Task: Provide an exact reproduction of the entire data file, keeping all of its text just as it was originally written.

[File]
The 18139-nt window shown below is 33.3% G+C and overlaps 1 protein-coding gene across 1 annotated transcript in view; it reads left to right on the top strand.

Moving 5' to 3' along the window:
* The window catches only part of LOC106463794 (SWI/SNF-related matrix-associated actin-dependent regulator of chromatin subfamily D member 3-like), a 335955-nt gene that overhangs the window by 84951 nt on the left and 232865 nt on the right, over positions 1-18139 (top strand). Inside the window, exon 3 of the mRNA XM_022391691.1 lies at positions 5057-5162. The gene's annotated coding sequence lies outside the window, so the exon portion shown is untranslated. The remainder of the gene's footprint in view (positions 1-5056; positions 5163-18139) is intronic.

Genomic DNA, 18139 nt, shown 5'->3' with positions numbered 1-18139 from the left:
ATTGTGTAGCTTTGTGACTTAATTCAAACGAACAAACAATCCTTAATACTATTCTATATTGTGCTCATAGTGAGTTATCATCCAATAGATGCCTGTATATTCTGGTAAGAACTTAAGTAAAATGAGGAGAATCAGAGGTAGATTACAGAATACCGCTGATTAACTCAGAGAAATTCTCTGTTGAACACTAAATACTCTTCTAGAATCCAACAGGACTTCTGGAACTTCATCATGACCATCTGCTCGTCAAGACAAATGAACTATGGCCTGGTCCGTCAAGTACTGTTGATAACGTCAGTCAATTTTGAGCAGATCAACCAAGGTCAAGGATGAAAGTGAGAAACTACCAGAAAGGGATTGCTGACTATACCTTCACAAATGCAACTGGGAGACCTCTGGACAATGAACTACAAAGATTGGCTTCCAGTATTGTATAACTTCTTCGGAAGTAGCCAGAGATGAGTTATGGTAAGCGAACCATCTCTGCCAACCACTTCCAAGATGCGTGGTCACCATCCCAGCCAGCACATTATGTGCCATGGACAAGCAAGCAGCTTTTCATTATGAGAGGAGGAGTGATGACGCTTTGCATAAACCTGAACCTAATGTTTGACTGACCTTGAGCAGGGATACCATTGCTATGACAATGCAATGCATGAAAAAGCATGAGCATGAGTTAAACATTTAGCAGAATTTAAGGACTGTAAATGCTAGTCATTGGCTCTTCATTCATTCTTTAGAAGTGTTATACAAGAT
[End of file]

The 18139-nt window shown below is 33.3% G+C and overlaps 1 protein-coding gene across 1 annotated transcript in view; it reads left to right on the top strand.

Moving 5' to 3' along the window:
* The window catches only part of LOC106463794 (SWI/SNF-related matrix-associated actin-dependent regulator of chromatin subfamily D member 3-like), a 335955-nt gene that overhangs the window by 84951 nt on the left and 232865 nt on the right, over positions 1-18139 (top strand). Inside the window, exon 3 of the mRNA XM_022391691.1 lies at positions 5057-5162. The gene's annotated coding sequence lies outside the window, so the exon portion shown is untranslated. The remainder of the gene's footprint in view (positions 1-5056; positions 5163-18139) is intronic.

Genomic DNA, 18139 nt, shown 5'->3' with positions numbered 1-18139 from the left:
ATTGTGTAGCTTTGTGACTTAATTCAAACGAACAAACAATCCTTAATACTATTCTATATTGTGCTCATAGTGAGTTATCATCCAATAGATGCCTGTATATTCTGGTAAGAACTTAAGTAAAATGAGGAGAATCAGAGGTAGATTACAGAATACCGCTGATTAACTCAGAGAAATTCTCTGTTGAACACTAAATACTCTTCTAGAATCCAACAGGACTTCTGGAACTTCATCATGACCATCTGCTCGTCAAGACAAATGAACTATGGCCTGGTCCGTCAAGTACTGTTGATAACGTCAGTCAATTTTGAGCAGATCAACCAAGGTCAAGGATGAAAGTGAGAAACTACCAGAAAGGGATTGCTGACTATACCTTCACAAATGCAACTGGGAGACCTCTGGACAATGAACTACAAAGATTGGCTTCCAGTATTGTATAACTTCTTCGGAAGTAGCCAGAGATGAGTTATGGTAAGCGAACCATCTCTGCCAACCACTTCCAAGATGCGTGGTCACCATCCCAGCCAGCACATTATGTGCCATGGACAAGCAAGCAGCTTTTCATTATGAGAGGAGGAGTGATGACGCTTTGCATAAACCTGAACCTAATGTTTGACTGACCTTGAGCAGGGATACCATTGCTATGACAATGCAATGCATGAAAAAGCATGAGCATGAGTTAAACATTTAGCAGAATTTAAGGACTGTAAATGCTAGTCATTGGCTCTTCATTCATTCTTTAGAAGTGTTATACAAGAT